by Craig Weatherby
Most studies indicate that populations that consume high amounts of omega-3 essential fatty acids (EFAs)—mostly from fish—enjoy lower rates of depression.
To date, there have been only two clinical studies of the therapeutic value of omega-3s for depression. Unfortunately, they involved very different doses, and reached opposite conclusions.
However, the positive study employed much higher daily doses—6.6 grams of omega-3s, versus 2 grams in the negative study—and lasted two weeks longer (eight weeks versus six weeks).
While we await the results of planned clinical research designed to clarify the therapeutic value of omega-3s in depression, the reason for these mixed clinical results may lie in the excessive intake of omega-6 EFAs typical of diets in modern industrial countries.
The main sources of omega-6 essential fatty acids are vegetable oils—especially corn, cottonseed, soy, sunflower and safflower—found in most prepared and processed foods including margarine ( in which they are hydrogenated, which
destroys their nutritional value).
Omega-6 excess seen in sad rats... and average American diet
In a recent study published in the Journal of Lipid Research, researchers compared the brains of rats genetically “programmed” to experience chronic depression with brains of normal rats.
To their surprise, the scientists found that the chief distinction between the two lay in the brain levels of omega-6 fatty acids. They had expected that the depressed rats would have lower levels of omega-3 EFAs, but that was not the case.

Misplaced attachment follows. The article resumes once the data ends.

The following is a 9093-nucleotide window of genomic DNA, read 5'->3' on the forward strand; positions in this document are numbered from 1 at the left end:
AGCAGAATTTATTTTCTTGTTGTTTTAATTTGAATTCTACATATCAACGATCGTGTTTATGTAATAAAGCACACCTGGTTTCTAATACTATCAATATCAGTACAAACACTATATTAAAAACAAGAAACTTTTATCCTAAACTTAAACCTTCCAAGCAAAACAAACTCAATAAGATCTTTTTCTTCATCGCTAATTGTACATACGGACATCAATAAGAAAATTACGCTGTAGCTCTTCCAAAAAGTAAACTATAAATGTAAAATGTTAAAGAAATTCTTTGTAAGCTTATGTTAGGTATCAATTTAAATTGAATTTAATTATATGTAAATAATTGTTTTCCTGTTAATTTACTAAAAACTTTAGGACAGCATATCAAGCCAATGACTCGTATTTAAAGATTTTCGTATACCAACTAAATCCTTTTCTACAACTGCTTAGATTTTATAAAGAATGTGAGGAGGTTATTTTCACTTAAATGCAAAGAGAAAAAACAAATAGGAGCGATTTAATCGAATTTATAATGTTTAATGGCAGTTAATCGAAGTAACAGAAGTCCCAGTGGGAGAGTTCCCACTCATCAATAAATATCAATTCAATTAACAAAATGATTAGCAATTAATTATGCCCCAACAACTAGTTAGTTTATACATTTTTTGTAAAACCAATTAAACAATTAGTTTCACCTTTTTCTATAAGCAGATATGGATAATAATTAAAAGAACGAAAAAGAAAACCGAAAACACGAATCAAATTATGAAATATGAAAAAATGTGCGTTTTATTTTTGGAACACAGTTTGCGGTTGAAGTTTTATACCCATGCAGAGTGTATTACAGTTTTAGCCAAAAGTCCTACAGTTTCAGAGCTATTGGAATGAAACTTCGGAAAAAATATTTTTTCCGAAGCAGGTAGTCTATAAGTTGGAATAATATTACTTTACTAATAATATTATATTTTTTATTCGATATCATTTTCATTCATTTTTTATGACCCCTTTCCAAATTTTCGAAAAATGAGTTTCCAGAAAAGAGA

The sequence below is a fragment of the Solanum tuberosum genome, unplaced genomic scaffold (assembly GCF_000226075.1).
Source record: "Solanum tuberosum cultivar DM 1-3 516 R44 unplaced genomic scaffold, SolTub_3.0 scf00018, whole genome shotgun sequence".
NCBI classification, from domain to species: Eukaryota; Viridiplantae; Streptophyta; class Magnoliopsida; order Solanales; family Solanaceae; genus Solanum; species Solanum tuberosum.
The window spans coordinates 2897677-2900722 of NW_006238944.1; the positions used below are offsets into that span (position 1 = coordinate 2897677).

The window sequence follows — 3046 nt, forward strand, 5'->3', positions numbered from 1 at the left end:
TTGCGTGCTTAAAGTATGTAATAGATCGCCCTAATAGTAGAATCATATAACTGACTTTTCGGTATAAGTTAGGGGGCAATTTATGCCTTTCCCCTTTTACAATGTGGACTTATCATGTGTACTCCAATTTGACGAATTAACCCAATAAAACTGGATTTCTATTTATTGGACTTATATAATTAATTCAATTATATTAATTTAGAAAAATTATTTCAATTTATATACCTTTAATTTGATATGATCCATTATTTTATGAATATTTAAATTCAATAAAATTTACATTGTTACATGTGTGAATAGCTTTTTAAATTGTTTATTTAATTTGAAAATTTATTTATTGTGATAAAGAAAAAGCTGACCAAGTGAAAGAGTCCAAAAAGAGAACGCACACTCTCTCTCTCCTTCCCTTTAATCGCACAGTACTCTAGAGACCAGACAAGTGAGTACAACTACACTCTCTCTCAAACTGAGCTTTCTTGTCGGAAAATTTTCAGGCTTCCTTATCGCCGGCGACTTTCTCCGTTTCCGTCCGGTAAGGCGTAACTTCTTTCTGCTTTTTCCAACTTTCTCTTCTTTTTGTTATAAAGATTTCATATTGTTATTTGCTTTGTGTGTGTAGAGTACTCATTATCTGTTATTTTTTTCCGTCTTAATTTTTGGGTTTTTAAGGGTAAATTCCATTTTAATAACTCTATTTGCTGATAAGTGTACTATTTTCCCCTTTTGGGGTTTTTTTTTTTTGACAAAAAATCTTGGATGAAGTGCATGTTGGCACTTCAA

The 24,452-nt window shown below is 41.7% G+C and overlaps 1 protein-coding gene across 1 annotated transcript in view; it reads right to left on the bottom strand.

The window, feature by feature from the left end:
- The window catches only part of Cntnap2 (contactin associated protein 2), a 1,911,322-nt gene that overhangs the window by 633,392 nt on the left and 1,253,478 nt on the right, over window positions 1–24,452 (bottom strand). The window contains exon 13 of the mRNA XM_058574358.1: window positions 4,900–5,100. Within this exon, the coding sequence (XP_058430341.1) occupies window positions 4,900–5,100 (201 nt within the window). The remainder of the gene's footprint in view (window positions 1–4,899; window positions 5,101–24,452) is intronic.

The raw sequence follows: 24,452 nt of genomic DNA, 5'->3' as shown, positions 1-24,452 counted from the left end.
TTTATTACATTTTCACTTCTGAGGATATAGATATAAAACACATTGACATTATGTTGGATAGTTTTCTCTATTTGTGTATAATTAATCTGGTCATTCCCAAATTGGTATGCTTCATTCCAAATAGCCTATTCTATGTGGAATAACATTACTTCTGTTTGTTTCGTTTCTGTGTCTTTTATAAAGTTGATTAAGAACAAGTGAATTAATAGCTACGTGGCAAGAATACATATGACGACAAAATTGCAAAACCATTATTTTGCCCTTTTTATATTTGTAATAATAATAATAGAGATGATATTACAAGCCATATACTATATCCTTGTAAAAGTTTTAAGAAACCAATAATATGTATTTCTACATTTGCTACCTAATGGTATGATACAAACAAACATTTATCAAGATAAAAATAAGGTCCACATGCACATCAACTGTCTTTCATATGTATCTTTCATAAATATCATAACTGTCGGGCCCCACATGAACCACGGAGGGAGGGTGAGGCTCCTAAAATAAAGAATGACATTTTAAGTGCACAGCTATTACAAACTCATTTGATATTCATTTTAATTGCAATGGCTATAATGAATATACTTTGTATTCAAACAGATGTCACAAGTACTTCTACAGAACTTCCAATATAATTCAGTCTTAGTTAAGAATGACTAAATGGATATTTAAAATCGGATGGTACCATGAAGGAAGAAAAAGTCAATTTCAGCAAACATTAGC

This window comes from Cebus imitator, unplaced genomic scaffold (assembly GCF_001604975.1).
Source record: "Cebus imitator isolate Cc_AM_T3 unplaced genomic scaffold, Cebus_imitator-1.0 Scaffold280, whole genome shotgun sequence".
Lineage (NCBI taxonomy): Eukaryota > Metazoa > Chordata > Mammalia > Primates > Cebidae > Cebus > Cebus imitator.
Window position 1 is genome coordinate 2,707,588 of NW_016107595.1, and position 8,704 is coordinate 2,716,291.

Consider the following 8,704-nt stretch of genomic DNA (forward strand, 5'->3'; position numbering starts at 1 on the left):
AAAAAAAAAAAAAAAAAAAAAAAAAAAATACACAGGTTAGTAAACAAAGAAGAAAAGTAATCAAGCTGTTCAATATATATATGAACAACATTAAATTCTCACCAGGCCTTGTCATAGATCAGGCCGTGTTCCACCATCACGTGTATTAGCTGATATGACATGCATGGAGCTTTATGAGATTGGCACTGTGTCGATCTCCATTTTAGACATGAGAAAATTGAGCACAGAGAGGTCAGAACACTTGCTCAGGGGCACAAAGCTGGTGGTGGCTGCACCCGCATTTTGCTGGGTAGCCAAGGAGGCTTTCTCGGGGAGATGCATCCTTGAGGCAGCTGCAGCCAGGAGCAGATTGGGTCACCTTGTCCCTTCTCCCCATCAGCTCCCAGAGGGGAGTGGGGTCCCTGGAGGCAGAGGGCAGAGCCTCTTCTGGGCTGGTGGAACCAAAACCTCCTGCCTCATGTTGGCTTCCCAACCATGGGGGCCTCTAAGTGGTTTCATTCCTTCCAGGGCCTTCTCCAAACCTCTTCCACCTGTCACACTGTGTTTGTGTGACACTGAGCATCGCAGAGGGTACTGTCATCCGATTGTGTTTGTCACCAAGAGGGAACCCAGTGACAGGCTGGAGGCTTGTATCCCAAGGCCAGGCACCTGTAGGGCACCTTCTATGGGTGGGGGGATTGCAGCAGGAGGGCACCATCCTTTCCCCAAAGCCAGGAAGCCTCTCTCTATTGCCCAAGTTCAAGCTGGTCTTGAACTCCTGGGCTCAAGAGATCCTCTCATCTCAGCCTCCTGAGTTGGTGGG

Specifically, the brains of the depressed rats higher levels of arachidonic acid, a long-chain unsaturated fatty acid that the body makes from dietary omega-6 EFAs.
Lead researcher Dr. Pnina Green of Tel Aviv University noted that prior animal studies indicate that increased omega-3 fatty acid intake may reduce brain levels of arachidonic acid, which could account for the anti-depression effects of omega-3 fatty acids.
- Green P, Gispan-Herman I, Yadid G. Increased arachidonic acid concentration in the brain of Flinders Sensitive Line rats, an animal model of depression. J Lipid Res. 2005 Jun;46(6):1093-6. Epub 2005 Apr 1.
- Alessandri JM, Guesnet P, Vancassel S, Astorg P, Denis I, Langelier B, Aid S, Poumes-Ballihaut C, Champeil-Potokar G, Lavialle M. Polyunsaturated fatty acids in the central nervous system: evolution of concepts and nutritional implications throughout life. Reprod Nutr Dev. 2004 Nov-Dec;44(6):509-38.
- Horrocks LA, Farooqui AA. Docosahexaenoic acid in the diet: its importance in maintenance and restoration of neural membrane function. Prostaglandins Leukot Essent Fatty Acids. 2004 Apr;70(4):361-72. Review.